“We Are Pulling For You, Butch”
Recently, a group of Seminole County men gathered for dinner as they do every month or so. The purpose is to have some fellowship and discuss the issues of the day. I was quite surprised, but also pleased, when the subject of Butch Moseley and the Dougherty County School System came up last week.
Thanks to the excellent coverage of The Albany Herald, people around Southwest Georgia are following the efforts of Interim Superintendent Moseley and indeed the entire school board to turn around a system that has been failing on most counts.
Make no mistake, this is an enormous task. The slide of
Albany’s public education system has been long and painful. You don’t change the culture of cronyism and the acceptance of mediocrity overnight. However, you have to start somewhere and that is usually at the top.
The massive changes in the administrations of many of the schools in Albany may be painful for some, but they are needed collectively to say that there is a new way of doing things. It says that the Board is serious about changing the status quo.
Why is this so important for our region? First, there are 16,000 students in the Dougherty County School System. Each one of them is entitled to a good education. When education fails them, they in turn are more likely to fail society. They will make less money. They will have more health problems. Every study for the last 50 years clearly shows a correlation between education and the likelihood of success in a young person’s life.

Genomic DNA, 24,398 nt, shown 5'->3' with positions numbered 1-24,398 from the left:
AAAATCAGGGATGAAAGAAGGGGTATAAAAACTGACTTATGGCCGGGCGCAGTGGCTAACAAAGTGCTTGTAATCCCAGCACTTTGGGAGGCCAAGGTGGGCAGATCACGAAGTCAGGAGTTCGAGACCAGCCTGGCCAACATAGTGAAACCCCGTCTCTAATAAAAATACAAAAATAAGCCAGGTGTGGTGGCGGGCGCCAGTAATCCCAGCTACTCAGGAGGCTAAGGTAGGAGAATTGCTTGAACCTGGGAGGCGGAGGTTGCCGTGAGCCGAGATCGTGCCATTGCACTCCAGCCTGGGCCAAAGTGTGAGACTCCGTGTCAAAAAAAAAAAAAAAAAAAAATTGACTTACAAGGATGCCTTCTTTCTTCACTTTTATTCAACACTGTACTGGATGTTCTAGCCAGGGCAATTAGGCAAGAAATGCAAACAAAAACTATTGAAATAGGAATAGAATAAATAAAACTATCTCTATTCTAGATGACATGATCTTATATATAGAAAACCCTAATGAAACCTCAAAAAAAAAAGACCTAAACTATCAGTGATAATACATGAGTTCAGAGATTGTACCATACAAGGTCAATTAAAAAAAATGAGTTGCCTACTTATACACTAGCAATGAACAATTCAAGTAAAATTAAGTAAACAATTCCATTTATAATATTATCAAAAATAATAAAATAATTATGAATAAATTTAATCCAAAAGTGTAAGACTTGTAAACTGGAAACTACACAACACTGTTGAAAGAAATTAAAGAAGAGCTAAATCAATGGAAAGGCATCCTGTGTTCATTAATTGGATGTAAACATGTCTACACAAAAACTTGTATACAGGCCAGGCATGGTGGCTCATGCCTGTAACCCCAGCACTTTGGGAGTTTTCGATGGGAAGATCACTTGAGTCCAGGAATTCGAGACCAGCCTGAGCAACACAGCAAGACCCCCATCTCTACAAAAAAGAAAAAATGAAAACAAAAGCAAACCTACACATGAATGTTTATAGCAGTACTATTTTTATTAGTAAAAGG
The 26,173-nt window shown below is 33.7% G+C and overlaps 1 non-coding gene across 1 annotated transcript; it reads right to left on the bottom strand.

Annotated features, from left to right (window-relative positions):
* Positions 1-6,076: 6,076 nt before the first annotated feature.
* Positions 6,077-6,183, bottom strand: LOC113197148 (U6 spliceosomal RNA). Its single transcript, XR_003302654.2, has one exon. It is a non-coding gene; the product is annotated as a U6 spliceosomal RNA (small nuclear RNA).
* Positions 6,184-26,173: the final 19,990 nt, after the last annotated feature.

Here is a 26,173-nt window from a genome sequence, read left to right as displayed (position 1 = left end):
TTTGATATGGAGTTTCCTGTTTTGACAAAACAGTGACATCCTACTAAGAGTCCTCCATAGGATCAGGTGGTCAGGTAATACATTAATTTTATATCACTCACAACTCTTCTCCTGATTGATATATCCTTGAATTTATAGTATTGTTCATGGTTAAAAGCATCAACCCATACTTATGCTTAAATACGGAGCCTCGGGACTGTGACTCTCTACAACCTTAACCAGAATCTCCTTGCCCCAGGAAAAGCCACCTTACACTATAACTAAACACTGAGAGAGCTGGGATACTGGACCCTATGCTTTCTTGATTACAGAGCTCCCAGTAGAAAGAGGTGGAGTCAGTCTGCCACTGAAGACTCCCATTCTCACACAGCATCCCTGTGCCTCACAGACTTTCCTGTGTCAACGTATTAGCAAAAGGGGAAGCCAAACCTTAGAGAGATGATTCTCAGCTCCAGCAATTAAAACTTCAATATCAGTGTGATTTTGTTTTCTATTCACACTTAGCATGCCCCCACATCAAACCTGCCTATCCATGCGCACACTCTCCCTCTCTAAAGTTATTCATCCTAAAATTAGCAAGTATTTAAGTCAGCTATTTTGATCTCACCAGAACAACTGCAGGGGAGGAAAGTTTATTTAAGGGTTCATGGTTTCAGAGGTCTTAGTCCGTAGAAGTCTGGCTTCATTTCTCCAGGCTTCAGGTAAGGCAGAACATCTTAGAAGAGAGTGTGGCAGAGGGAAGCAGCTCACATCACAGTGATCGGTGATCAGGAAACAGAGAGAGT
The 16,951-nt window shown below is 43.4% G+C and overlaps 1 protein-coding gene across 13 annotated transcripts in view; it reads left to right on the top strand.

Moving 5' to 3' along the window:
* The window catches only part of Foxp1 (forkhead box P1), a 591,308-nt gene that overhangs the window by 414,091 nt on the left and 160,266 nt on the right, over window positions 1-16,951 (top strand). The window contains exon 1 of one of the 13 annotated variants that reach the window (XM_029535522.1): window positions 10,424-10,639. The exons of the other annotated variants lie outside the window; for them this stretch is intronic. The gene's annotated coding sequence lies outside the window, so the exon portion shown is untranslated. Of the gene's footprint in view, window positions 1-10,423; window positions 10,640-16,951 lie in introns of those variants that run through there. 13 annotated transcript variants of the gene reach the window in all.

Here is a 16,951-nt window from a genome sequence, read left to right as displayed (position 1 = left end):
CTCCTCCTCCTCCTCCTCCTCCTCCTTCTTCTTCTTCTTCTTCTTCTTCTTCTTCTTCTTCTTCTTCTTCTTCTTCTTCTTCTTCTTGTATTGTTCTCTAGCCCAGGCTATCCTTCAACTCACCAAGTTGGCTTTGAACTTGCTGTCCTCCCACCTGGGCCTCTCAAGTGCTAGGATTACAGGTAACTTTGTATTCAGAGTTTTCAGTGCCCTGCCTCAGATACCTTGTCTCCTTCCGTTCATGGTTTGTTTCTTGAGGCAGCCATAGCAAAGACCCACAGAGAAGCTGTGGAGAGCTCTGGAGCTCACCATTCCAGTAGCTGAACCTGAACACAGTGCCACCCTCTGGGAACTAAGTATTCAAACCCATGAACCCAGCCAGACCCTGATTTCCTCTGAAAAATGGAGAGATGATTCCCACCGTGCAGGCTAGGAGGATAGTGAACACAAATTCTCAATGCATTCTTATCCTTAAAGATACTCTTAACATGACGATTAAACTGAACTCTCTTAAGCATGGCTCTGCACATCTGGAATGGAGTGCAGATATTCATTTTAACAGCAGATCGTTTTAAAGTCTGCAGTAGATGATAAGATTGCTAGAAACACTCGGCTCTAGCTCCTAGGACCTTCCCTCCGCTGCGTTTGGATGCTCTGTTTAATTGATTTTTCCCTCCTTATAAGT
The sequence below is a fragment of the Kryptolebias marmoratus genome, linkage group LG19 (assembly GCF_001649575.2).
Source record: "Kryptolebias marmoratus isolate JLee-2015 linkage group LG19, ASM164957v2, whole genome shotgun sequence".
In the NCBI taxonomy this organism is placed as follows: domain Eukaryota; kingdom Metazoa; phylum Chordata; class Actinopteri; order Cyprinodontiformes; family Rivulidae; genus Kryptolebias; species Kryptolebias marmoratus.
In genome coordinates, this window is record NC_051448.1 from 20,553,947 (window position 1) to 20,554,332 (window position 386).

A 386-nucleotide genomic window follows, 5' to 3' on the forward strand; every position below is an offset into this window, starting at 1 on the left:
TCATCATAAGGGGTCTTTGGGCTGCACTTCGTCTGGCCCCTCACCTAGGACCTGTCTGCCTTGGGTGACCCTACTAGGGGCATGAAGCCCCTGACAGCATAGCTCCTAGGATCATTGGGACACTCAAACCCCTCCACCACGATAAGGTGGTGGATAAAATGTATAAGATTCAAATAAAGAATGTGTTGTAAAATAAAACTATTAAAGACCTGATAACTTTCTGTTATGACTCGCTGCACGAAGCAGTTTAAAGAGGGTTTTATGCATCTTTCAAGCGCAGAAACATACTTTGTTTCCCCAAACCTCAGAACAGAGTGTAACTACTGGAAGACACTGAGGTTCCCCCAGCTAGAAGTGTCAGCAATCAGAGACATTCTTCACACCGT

Second, Albany is facing more challenges than most cities its size. It remains a city divided by race, economics, and opportunity. The root cause of Albany’s decline over the past generation, however, is the decline of its public school system. Schools that expect and demand excellence are at the center of communities that grow and prosper.
Finally, this issue is important to the entire Southwest Georgia region. That is what led a group of business leaders in Donalsonville to be discussing it at dinner last week. For this region to be strong and to improve its collective economic well-being, we need for Albany and Dougherty County to become healthy again.
While there are smaller cities around this region of the state that are doing some admirable things, there really is no substitute for having Albany as a vibrant, progressive, and forward-thinking city. That begins squarely with education and is nourished by selfless leadership.
So, on behalf of my group of friends, and I hope on behalf of the hundreds of thousands of people who call Southwest Georgia home, I simply would say to Butch Moseley and to the DCCS Board, “We are pulling for you.”
Dan Ponder can be reached at firstname.lastname@example.org